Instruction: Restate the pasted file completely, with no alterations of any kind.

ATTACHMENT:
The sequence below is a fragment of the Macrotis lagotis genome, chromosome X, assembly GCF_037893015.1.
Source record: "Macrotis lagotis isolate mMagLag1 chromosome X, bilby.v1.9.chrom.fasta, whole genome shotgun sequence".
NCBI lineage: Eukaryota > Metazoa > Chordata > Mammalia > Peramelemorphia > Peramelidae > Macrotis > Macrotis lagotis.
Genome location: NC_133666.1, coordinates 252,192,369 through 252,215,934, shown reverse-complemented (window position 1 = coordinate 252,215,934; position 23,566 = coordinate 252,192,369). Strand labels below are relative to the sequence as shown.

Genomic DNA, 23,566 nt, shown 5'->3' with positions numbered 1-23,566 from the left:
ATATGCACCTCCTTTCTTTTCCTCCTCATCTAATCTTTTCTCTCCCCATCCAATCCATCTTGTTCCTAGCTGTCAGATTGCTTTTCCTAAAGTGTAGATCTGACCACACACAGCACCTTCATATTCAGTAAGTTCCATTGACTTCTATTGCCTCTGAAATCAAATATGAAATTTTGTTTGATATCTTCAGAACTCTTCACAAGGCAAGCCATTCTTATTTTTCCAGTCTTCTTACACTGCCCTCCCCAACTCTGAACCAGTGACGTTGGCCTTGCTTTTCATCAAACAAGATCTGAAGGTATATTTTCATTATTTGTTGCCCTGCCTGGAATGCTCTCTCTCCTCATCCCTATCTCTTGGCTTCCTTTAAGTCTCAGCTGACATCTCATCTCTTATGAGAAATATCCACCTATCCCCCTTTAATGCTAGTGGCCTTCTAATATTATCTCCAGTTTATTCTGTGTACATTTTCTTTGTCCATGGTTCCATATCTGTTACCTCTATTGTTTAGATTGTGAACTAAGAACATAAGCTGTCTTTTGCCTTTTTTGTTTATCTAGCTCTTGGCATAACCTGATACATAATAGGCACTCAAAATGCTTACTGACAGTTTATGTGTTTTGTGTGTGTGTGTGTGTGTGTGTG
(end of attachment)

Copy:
The sequence below is a fragment of the Macrotis lagotis genome, chromosome X, assembly GCF_037893015.1.
Source record: "Macrotis lagotis isolate mMagLag1 chromosome X, bilby.v1.9.chrom.fasta, whole genome shotgun sequence".
NCBI lineage: Eukaryota > Metazoa > Chordata > Mammalia > Peramelemorphia > Peramelidae > Macrotis > Macrotis lagotis.
Genome location: NC_133666.1, coordinates 252,192,369 through 252,215,934, shown reverse-complemented (window position 1 = coordinate 252,215,934; position 23,566 = coordinate 252,192,369). Strand labels below are relative to the sequence as shown.

Genomic DNA, 23,566 nt, shown 5'->3' with positions numbered 1-23,566 from the left:
ATATGCACCTCCTTTCTTTTCCTCCTCATCTAATCTTTTCTCTCCCCATCCAATCCATCTTGTTCCTAGCTGTCAGATTGCTTTTCCTAAAGTGTAGATCTGACCACACACAGCACCTTCATATTCAGTAAGTTCCATTGACTTCTATTGCCTCTGAAATCAAATATGAAATTTTGTTTGATATCTTCAGAACTCTTCACAAGGCAAGCCATTCTTATTTTTCCAGTCTTCTTACACTGCCCTCCCCAACTCTGAACCAGTGACGTTGGCCTTGCTTTTCATCAAACAAGATCTGAAGGTATATTTTCATTATTTGTTGCCCTGCCTGGAATGCTCTCTCTCCTCATCCCTATCTCTTGGCTTCCTTTAAGTCTCAGCTGACATCTCATCTCTTATGAGAAATATCCACCTATCCCCCTTTAATGCTAGTGGCCTTCTAATATTATCTCCAGTTTATTCTGTGTACATTTTCTTTGTCCATGGTTCCATATCTGTTACCTCTATTGTTTAGATTGTGAACTAAGAACATAAGCTGTCTTTTGCCTTTTTTGTTTATCTAGCTCTTGGCATAACCTGATACATAATAGGCACTCAAAATGCTTACTGACAGTTTATGTGTTTTGTGTGTGTGTGTGTGTGTGTGTG